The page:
In her beautiful prayer we see a truth spoken throughout scripture. Every triumph is the Lord’s. Many would give Moses credit for the parting of the Red Sea, but we know God was the true deliverer.

It is God who deserves our praise and thanksgiving when we get that raise at work or a door opens up. Miram’s prayer reminds us to give God praise in every situation.

3. Deborah’s prayer of God’s glory demonstrates how God is at work in the great and small. (Judges 5:1-9, Judges 5:31)

Deborah is one of my favorite characters in the Bible. She is the only woman judge mentioned in the book of Judges. God used her to strengthen Barak’s heart when God called him to defeat the Israelite’s enemies.

Deborah and Barak’s victory was only made possible because of God. When we trust God to work in the small (and big) details it will come out in our prayers. How are you praying? Are you praying in faith that God will work? (Hebrews 11:6, James 5:16-18, Ephesians 3:12)

God is still the same God with the same power.

4. Hannah’s prayer for a child invites you to bring your heart’s desires to God. (1 Samuel 1:10-16)

Hannah’s prayer in the beginning of 1 Samuel is not recorded word-for-word. We know from the previous verses that Hannah was praying for a child. I know many women who have struggled with infertility and that pain lingers.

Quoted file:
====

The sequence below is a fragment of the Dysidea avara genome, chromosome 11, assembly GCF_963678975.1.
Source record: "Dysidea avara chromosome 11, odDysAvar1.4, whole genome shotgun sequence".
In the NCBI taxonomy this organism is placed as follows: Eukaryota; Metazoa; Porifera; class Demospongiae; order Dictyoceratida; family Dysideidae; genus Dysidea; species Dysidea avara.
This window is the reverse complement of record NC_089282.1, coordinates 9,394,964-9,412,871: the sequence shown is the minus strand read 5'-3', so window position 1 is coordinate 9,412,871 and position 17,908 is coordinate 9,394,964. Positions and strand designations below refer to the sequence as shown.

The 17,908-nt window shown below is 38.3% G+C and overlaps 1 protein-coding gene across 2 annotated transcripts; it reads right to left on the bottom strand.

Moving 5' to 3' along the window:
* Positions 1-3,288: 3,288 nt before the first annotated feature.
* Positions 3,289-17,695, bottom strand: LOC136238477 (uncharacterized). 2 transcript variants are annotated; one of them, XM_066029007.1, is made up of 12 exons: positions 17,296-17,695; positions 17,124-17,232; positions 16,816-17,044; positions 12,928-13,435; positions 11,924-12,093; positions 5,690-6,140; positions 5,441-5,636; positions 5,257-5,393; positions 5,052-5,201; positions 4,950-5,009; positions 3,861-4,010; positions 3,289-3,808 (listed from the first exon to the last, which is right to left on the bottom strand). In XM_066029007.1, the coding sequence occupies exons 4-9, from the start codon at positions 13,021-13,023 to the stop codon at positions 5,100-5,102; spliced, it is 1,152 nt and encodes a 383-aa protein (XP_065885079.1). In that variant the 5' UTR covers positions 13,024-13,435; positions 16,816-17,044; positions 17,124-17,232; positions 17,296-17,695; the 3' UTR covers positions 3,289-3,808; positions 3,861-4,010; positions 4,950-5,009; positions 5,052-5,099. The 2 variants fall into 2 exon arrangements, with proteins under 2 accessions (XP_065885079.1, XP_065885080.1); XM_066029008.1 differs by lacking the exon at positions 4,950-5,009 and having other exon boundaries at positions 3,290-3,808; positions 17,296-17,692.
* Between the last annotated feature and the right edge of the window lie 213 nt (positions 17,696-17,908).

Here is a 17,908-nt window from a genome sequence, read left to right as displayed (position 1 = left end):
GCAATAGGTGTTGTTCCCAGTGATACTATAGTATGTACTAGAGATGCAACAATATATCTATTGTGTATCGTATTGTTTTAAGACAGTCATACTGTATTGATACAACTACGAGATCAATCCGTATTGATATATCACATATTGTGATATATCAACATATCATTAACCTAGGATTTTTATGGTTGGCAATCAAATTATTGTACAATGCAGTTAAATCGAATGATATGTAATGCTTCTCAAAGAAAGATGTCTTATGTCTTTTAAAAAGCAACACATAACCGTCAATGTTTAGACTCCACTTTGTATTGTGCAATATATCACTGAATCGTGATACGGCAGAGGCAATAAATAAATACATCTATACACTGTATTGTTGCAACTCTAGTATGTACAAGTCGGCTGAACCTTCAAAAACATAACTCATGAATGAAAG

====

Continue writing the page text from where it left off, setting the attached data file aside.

In a moment of desperation Hannah pleads to God, asking Him to give her a child. Although we don’t know her exact words, we know she poured out her heart to God with tears. The most beautiful thing about Hannah’s prayer is that after she prayed, she felt better.

Was she immediately pregnant? No. In fact she had no proof God would even give her a child. But pouring her heart out to God allowed peace to break through the pain.

Maybe you can do the same with the heartache you hold in your heart. Cry out to God, He still cares!

5. Esther’s prayer gives us an example of how to ask others to pray for us. (Esther 4:15-16)

Once again, we aren’t given the exact words Esther prayed, but there is a lesson here. A young orphaned girl, raised by her uncle, becomes Queen in Disney-movie-like fashion. Only she discovers a plot to destroy her people and must go before the king to ask for his help. She risks her life in doing so.